So that explains another difference in the two salamander hunts – in spring we found a variety of species, but were only able to catch about a half-dozen of the quick little suckers.  In fall, we only found red-backeds, but were able to catch and observe about 25 of them.

This is the Eastern Newt (Notophthalmus viridescens) that our teacher was able to pluck out of the farm's pond.  Newts don't sleep for the winter because ponds only freezes on top; they're still swimming around (albeit slowly) and probably not thinking about how grateful they should be that ice floats.

This is the Eastern Newt (Notophthalmus viridescens) that our teacher was able to pluck out of the farm’s pond. Newts don’t sleep for the winter because ponds only freezes on top; they’re still swimming around (albeit slowly) and probably not thinking about how grateful they should be that ice floats.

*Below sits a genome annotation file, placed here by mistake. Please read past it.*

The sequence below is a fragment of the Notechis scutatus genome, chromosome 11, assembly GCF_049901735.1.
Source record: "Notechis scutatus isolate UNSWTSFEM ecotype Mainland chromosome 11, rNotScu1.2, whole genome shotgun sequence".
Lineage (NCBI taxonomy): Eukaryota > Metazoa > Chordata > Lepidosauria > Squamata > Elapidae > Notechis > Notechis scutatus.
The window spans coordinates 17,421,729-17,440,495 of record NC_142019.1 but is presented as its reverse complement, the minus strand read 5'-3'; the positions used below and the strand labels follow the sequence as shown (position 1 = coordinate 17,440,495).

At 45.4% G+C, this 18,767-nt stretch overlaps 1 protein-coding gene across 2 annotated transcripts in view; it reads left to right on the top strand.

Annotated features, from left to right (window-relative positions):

If you haven’t caught a salamander yet, I highly recommend you go on a hunt next spring or summer.  Salamanders are so cool (both literally and figuratively) – check out these salamander facts:

  • Salamanders are amphibians, not reptiles.  Most are born from eggs in laid in fresh water and have gills when they’re young.  They lose the gills as they mature and go ashore to live the rest of their lives on land.  (Exceptions:  the Eastern Newt, which lives on land as a Red Eft for a short period, then returns to the water as an adult and the Hellbender, which is completely aquatic.)
  • Their skin is moist and must stay moist so that they can breathe through it; most species have no lungs.  (Exception:  the family of mole salamanders, which have lungs.)
  • Salamanders are adorably small, usually less than ten inches from tip of their blunt little noses to end of their tails, and the tail may make up more than half of that length.  (Exception:  the Hellbender, which can grow up to 16 inches.)
  • They have cute faces, with huge eyes that help them hunt for insects and arthropods in the low light of the forest floor’s leaf litter and decaying logs.